War has many hidden stories. One of the most dramatic is the saga of James Campbell Clouston, a McGill engineering student, who grew up in Pointe Claire. His is a story of almost mythic heroism.
Clouston is the inspiration for the hero of the remarkable movie Dunkirk. The film does a great job of telling the story of Operation Dynamo, the evacuation from the beach at Dunkirk of 338,000 Allied soldiers, trapped by the Germans between May 26 and June 4, 1940.
But the naval officer played by actor Kenneth Branagh should have had a Canadian accent, say those who remember Clouston.
With Allied troops trapped on the French shoreline, British Prime Minister Winston Churchill ordered the mass evacuation of Dunkirk on May 26, expecting to save about 50,000 soldiers. Destroyers were deployed and hundreds of privately owned vessels were commandeered to cross the Channel.
At Dunkirk, Clouston was the pier-master charged with loading exhausted soldiers onto waiting boats from a ramshackle pier extending one-kilometre out into the English Channel. The narrow wooden pier, difficult conditions and frequent strafing from the German Luftwaffe meant that only 50 men an hour could be loaded onto ships. Displaying unshakable calm under pressure, unflagging leadership and an engineer’s penchant for solving problems, Clouston raised the loading rate to 2,000 men an hour.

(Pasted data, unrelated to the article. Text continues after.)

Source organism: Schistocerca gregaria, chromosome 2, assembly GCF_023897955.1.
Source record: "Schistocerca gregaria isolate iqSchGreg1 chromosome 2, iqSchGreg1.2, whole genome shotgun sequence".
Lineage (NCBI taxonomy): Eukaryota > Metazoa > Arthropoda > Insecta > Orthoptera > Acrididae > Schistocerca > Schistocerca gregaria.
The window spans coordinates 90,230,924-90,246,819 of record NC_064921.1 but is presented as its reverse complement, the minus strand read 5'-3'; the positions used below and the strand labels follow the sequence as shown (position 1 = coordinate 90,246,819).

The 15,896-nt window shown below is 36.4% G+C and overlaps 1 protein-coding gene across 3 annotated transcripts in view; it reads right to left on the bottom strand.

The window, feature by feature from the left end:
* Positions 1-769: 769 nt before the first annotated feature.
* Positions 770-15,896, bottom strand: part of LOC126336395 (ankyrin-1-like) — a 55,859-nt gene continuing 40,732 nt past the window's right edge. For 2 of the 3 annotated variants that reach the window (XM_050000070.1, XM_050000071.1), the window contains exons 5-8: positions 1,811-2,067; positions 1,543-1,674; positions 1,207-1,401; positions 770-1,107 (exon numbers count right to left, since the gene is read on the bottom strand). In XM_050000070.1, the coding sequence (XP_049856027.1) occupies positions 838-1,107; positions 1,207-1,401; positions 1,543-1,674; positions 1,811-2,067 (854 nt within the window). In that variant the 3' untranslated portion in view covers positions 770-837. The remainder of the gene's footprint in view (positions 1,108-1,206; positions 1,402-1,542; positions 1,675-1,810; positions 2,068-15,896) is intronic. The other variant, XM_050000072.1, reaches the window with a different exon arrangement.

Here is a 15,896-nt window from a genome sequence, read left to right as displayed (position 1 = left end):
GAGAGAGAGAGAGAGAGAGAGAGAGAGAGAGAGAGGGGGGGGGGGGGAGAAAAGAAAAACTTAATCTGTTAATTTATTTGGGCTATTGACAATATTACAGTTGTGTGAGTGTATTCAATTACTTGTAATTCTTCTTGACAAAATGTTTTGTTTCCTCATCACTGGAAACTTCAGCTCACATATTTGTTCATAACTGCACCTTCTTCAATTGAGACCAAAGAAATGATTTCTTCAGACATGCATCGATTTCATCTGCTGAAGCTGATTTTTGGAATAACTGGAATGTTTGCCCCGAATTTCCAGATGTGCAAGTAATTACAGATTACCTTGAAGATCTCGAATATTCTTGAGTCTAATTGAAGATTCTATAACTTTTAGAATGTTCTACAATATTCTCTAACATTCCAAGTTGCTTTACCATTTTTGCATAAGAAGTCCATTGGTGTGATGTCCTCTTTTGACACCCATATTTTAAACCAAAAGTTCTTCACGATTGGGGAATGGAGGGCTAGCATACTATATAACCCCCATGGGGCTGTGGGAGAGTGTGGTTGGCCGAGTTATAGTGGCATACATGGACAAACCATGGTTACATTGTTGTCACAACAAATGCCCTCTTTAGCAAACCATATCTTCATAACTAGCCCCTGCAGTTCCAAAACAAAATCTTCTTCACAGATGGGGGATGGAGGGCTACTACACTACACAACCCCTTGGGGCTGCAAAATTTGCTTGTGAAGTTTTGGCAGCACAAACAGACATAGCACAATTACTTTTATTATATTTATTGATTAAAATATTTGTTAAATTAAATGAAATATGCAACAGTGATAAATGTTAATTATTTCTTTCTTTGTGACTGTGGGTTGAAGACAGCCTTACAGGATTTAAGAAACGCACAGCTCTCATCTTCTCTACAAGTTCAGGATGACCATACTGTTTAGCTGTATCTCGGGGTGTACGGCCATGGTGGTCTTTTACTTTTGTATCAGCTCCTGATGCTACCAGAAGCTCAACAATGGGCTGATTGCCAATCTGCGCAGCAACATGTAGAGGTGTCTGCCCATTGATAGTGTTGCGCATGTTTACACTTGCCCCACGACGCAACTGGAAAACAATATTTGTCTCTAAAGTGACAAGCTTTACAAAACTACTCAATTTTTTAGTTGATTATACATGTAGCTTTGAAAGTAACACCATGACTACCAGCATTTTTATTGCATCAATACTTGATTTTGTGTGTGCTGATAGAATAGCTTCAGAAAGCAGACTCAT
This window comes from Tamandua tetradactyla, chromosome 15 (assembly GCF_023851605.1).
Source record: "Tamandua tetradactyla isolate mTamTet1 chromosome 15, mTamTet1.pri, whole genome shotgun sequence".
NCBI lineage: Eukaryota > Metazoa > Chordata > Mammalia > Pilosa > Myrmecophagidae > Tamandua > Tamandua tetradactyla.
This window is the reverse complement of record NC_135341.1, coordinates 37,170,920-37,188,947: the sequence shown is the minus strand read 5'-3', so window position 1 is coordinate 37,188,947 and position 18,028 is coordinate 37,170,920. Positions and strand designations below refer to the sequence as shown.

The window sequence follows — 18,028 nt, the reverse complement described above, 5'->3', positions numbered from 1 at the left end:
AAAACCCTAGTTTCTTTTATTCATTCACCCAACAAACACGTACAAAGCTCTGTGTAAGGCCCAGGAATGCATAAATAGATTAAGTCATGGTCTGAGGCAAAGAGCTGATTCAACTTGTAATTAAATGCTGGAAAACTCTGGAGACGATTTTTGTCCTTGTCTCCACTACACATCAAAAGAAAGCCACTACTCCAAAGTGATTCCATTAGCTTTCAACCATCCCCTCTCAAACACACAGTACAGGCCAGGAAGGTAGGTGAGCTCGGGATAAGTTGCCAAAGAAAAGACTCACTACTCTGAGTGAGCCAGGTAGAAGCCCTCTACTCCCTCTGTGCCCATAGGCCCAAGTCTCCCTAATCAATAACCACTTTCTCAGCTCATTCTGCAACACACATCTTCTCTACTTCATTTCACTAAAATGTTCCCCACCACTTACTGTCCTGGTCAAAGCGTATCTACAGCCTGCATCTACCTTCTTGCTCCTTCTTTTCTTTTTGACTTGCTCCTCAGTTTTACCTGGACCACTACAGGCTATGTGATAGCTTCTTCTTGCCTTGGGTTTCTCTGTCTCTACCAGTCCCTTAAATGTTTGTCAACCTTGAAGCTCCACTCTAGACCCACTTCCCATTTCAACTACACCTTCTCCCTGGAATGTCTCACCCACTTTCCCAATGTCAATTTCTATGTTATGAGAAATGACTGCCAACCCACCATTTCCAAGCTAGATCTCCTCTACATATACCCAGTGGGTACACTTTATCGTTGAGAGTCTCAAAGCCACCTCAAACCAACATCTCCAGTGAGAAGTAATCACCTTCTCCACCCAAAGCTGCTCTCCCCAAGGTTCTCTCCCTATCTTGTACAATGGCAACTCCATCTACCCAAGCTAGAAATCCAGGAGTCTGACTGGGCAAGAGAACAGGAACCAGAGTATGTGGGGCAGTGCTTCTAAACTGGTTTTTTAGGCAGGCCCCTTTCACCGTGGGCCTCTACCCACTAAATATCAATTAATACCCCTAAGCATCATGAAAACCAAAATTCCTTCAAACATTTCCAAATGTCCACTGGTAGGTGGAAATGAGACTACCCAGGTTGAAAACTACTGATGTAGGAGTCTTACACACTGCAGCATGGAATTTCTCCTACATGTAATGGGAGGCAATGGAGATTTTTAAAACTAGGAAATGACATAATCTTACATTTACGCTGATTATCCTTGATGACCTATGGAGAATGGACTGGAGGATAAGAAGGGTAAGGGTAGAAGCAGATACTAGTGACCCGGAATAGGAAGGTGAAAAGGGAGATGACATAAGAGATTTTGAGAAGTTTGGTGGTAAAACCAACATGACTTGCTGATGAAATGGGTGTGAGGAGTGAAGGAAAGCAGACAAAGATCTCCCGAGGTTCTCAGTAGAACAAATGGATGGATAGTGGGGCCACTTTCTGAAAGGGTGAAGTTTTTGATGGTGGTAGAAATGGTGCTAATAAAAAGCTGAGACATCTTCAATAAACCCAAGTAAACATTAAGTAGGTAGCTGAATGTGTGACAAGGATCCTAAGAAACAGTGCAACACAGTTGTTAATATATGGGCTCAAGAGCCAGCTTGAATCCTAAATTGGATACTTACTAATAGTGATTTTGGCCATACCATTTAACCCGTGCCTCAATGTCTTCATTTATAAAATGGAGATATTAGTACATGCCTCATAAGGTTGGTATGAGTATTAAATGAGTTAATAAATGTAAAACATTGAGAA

Thanks in large part to Clouston’s heroic efforts, some 300,000 men escaped from Dunkirk and lived to fight another day.
“He’s one of those great unsung Canadians who, in a pivotal moment in time, does extraordinary things, dies, and then goes completely forgotten,” University of Ottawa history professor Serge Durflinger told the Montreal Gazette in a recent article.
In Walter Lord’s book entitled The Miracle at Dunkirk, based on hundreds of interviews with Dunkirk survivors, Clouston is described as “a Canadian – big, tough, athletic, amusing.”
After five straight days of directing traffic on the pier, an exhausted Clouston was sent back to England. But, after just one night, Clouston volunteered to return to Dunkirk, knowing that his ability to speak French would help with the evacuation of French troops.
Unfortunately, his boat was attacked by dive-bombers and sunk. Surviving the attack, Clouston and a dozen sailors eventually succumbed to hypothermia in the frigid waters of the English Channel. He was 39 and left behind a young son and his pregnant wife.
Though born of a military failure, the heroism displayed at Dunkirk, by both military personnel and the civilian armada, inspired newly elected British Prime Minister Winston Churchill’s renowned speech delivered to the House of Commons of the Parliament on June 4, 1940:
“We shall go on to the end. We shall fight in France, we shall fight on the seas and oceans, we shall fight with growing confidence and growing strength in the air, we shall defend our island, whatever the cost may be. We shall fight on the beaches, we shall fight on the landing grounds, we shall fight in the fields and in the streets, we shall fight in the hills; we shall never surrender.”
James Campbell Clouston (August 31, 1900 – June 3, 1940) is buried in Becklingen War Cemetery in Germany with 2,374 war dead, one of many cemeteries maintained by the Commonwealth War Graves Commission. Sadly, despite his heroism and sacrifice, he was never awarded a medal.
Time dims not the achievements of the brave
But worth shines steadfast from the grave.
Lest we forget.
– From the Memorial Hall Book of Remembrance at McGill where the name of James Campbell Clouston is inscribed.